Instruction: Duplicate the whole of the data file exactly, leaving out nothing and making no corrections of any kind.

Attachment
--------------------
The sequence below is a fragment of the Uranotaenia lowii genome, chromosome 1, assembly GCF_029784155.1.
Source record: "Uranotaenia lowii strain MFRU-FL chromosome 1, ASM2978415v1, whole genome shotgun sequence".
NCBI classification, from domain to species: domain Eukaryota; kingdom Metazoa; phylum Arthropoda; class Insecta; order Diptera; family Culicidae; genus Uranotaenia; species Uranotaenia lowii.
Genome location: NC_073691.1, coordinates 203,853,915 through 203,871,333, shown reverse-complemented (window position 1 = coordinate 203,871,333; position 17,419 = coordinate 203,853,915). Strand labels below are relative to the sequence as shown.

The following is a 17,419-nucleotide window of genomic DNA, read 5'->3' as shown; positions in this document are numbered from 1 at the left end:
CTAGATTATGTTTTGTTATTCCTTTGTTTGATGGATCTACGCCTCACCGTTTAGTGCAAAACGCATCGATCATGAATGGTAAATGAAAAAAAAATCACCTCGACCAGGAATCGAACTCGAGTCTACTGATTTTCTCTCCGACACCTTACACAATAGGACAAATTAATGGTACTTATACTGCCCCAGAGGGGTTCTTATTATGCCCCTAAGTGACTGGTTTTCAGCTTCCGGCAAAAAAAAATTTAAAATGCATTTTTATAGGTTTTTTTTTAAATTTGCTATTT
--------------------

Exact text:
The sequence below is a fragment of the Uranotaenia lowii genome, chromosome 1, assembly GCF_029784155.1.
Source record: "Uranotaenia lowii strain MFRU-FL chromosome 1, ASM2978415v1, whole genome shotgun sequence".
NCBI classification, from domain to species: domain Eukaryota; kingdom Metazoa; phylum Arthropoda; class Insecta; order Diptera; family Culicidae; genus Uranotaenia; species Uranotaenia lowii.
Genome location: NC_073691.1, coordinates 203,853,915 through 203,871,333, shown reverse-complemented (window position 1 = coordinate 203,871,333; position 17,419 = coordinate 203,853,915). Strand labels below are relative to the sequence as shown.

The following is a 17,419-nucleotide window of genomic DNA, read 5'->3' as shown; positions in this document are numbered from 1 at the left end:
CTAGATTATGTTTTGTTATTCCTTTGTTTGATGGATCTACGCCTCACCGTTTAGTGCAAAACGCATCGATCATGAATGGTAAATGAAAAAAAAATCACCTCGACCAGGAATCGAACTCGAGTCTACTGATTTTCTCTCCGACACCTTACACAATAGGACAAATTAATGGTACTTATACTGCCCCAGAGGGGTTCTTATTATGCCCCTAAGTGACTGGTTTTCAGCTTCCGGCAAAAAAAAATTTAAAATGCATTTTTATAGGTTTTTTTTTAAATTTGCTATTT